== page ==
Biomechanical analysis of personal CTS attributes.
Department of Industrial and Operations Engineering, University of Michigan, Ann Arbor, Michigan, 1978 Apr; :1-70
The importance of wrist size and the effect of high force loads on tendons were investigated in relation to carpal tunnel syndrome (CTS). The geometry of the curvature of the finger flexor tendons as they pass over the trochlea of the wrist was estimated using a relationship between the change in joint angle of the wrist and displacement of the flexor tendon to determine the radius of curvature of the tendon. Human cadaver limbs were dissected and direct measurement were made of the spatial location of the tendon. The radius of curvature of the tendon in the vicinity of the trochlea was determined by fitting polynomials to the data. The radius of curvature of the finger flexor tendons was found to range from about 0.9 to 4.0 centimeters. The radius of curvature was larger during flexion than extension. Higher force loadings on the tendon during extension and flexion of the wrist joint may be implied by a smaller radius of curvature. No predisposition of the wrist to the development of CTS was evidenced by the five bone dimensions which indicate wrist size and hand length. Intra wrist forces on the tendon increased significantly as joint thickness decreased during wrist flexion, but not during extension. Variations in wrist structure were not found to be an etiological factor in the occurrence of CTS. The authors recommend that further cadaver study be done to determine whether the values for radius of curvature can be replicated.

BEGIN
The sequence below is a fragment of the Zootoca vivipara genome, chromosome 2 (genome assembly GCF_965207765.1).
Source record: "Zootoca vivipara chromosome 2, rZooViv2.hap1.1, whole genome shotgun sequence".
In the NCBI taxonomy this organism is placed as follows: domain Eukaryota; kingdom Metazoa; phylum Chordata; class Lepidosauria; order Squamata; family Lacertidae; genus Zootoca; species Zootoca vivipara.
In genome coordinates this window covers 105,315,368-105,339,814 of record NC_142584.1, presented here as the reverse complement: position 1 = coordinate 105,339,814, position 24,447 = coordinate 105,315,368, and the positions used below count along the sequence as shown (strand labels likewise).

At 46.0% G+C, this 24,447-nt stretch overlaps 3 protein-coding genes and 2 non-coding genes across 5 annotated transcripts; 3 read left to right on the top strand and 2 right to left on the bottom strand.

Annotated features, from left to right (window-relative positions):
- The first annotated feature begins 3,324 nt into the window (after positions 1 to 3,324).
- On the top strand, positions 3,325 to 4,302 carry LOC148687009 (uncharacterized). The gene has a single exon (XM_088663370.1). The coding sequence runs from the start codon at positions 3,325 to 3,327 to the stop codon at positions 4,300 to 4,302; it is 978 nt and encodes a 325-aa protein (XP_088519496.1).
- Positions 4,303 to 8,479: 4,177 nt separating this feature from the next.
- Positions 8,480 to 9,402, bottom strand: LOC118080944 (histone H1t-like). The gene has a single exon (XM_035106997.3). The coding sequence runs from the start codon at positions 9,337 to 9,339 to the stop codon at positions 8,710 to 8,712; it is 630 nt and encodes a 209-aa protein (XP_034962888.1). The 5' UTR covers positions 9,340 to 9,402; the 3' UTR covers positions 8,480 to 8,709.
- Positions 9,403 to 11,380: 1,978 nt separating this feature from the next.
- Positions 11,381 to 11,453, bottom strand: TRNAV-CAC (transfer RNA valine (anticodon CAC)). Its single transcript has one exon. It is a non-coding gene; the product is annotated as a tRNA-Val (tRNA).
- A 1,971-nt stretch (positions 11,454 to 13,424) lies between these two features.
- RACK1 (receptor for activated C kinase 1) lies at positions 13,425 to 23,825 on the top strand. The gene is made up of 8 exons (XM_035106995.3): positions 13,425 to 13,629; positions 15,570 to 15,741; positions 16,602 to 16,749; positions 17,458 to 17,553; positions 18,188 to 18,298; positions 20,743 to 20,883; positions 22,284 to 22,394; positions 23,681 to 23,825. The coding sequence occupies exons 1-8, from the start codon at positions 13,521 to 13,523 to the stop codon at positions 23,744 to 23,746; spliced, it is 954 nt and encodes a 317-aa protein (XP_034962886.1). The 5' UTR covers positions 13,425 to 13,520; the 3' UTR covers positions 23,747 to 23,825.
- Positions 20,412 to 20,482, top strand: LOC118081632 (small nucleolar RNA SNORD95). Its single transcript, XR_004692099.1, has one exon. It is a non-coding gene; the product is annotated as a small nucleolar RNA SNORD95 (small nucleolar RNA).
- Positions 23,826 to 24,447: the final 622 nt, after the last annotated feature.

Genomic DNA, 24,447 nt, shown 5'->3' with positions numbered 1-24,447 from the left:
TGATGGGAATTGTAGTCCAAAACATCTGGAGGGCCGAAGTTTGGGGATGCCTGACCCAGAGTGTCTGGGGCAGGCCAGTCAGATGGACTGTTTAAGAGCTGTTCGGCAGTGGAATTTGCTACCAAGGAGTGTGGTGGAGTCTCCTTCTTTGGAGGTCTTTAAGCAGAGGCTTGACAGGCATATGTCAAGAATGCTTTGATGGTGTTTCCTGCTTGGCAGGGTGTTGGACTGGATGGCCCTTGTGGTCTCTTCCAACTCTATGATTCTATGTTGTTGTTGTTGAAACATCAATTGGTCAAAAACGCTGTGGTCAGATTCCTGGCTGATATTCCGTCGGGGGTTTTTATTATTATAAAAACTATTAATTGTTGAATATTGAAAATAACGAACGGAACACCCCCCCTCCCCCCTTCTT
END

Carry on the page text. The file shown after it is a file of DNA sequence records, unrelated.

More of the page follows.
NIOSH-Grant; Musculoskeletal-system-disorders; Skeletal-system-disorders; Hand-injuries; Arm-injuries; Biomechanics; Ergonomics
Industrial Engineering University of Michigan 2260 G G Brown University Ann Arbor, Mich 48105
Final Grant Report
NTIS Accession No.
Department of Industrial and Operations Engineering, University of Michigan, Ann Arbor, Michigan
University of Michigan, Ann Arbor, Michigan